Then, it is time for them to speak about their summer plans. I choose one pupil to come in front of the group and we all ask him/her at the same time “Where do you want to go?” So the pupil has to point to one of the flashcards and say “I want to go to the _____”. The first pupil will probably need help, but as they all come to the front to say it they shall require less help.


Related to going on holidays and choosing where you want to go – there is the Wallace & Gromit film “A Grand Day out”. Whenever I have watched it with my pupils they have loved it and laughed a lot 🙂

(Click on the image to watch the film).





Finally, we make a poster to decorate the classroom walls. Each pupils is given this piece of paper where they have to draw the place they want to go and finish the sentence by writing the place. As they finish the task, they glue their drawings onto a big cardboard.

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Old Macdonald’s Farm

19 Apr

Updated post with some more resources 🙂

Laia's TEFL corner

This is one of the most common and popular traditional songs that are used when teaching English to young learners and I am also one of these teachers who likes using it in class :). Preschoolers love anything related to animals which means that any content you want them to acquire, it will motivate them and help them acquire it if it goes with the help of some cute animals.

I use these 9 friendly farm animals as my teaching helpers. They are the ones that my pupils will see in the story and two songs that I included in the lesson plan. It would be great if you had actual toys! Otherwise, flashcards are good, too.

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You can introduce the farm animals by putting them inside a magic bag or magic box and then some volunteers take them out one by one. Sometimes, what I do is to hide…

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My favourite NURSERY RHYMES for ESL Preschoolers

31 Jan

When I choose the nursery rhymes for my ESL preschool lessons I always make sure they are nursery rhymes that let me dance a meaningfull choreography. This helps my pupils understand what the song is about.

Once we have worked enough on singing and dancing to the song, we always do a little task about it to have some extra fun.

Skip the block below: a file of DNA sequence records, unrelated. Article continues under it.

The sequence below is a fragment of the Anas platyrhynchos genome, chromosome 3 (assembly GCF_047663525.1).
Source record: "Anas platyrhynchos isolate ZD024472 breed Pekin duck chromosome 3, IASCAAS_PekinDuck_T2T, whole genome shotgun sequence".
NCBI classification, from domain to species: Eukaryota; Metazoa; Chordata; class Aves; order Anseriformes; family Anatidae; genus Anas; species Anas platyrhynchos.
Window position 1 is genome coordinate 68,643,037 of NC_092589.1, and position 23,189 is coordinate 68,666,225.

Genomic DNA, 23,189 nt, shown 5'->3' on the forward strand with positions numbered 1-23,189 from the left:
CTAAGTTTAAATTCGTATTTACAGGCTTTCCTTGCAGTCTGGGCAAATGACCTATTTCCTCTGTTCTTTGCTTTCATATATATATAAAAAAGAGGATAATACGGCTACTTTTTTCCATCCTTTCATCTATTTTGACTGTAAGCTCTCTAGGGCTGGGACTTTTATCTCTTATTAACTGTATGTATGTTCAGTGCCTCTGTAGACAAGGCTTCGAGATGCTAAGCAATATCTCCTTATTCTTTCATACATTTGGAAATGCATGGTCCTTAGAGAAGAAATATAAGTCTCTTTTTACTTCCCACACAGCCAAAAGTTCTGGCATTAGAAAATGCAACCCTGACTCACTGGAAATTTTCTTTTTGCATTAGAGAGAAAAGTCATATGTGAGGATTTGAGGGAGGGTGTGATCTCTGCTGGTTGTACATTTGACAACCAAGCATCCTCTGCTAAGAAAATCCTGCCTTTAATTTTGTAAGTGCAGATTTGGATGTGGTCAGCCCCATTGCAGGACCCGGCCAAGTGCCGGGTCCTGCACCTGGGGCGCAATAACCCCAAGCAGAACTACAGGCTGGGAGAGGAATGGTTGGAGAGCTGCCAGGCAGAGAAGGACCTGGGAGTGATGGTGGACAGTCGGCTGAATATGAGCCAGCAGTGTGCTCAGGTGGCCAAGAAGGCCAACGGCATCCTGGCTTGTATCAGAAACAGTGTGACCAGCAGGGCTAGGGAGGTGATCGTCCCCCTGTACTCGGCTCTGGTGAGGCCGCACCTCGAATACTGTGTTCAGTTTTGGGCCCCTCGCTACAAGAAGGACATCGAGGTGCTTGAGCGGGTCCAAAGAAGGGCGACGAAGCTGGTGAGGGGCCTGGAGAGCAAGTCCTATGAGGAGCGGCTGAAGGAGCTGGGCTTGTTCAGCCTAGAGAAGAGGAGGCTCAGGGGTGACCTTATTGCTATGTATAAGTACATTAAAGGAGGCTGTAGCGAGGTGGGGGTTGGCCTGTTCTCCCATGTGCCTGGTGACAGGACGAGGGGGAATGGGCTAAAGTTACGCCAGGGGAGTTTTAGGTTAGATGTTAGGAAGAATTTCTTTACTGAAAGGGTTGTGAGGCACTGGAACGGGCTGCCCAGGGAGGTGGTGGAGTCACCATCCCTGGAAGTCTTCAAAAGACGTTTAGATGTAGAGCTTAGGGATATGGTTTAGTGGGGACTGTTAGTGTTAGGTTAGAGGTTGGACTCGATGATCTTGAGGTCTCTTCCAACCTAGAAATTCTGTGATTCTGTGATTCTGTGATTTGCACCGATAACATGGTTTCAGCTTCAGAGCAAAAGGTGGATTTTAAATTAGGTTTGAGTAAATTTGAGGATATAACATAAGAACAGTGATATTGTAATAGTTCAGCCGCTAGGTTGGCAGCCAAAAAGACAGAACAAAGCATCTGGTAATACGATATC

The nursery rhymes I have included so far in my lesson plans are these:


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download worksheet


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download worksheet


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download craft activity


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download worksheet


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download worksheet


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download worksheet


26 Sep

“Super Simple Songs” have got some amazing tracks that help me get inspired for my preschool lessons. This time, the songs that were perfectly for me where the Shape Songs 1 & 2. After listening to them, I programmed a whole lesson plan based on these so my preschoolers could learn the name of some shapes through the songs.

This is the Lesson Plan:

First of all, I arrive in class with my magic bag where I keep the shapes flashcards. My pupils take turns to discover what flashcards I have this time in my bag and as we are taking them out we name them. Then, we investigate who of us has any of these shapes on our clothes. It is fun!

These are the flashcards that I used:

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Right after that, we listen to the two tracks and we classify which shapes are on the first song and which on the second one. We love classifying 😀

These are the Shape Songs:

In order to understand better the shapes, I give plasticine to my pupils and we make the different eight shapes with it. We pretend to be in an Art Gallery and each pupil displays his/her shapes to the rest of us. Using these plasticine shapes we just created, we put them in 8 different groups so all the starts are together, all the triangles are together, etc.

I discovered this youtube channel called Learning Fun by shapes and it just fits so well into the lesson plan! They have different fables were everything in it is made by shapes, it is fantastic 😀 I chose “The hare and the Tortoise” to watch in class:

After watching the video we speak about the shapes that we recognise in it and what shapes have been used for making the main characters.

To revise a little bit and to have some more fun, there is this great website which contains many online games. 

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19 Sep

This is a suggested assessment chart for a continuous evaluation at Preschool level.


How to keep a YOUNG LEARNERS class QUIET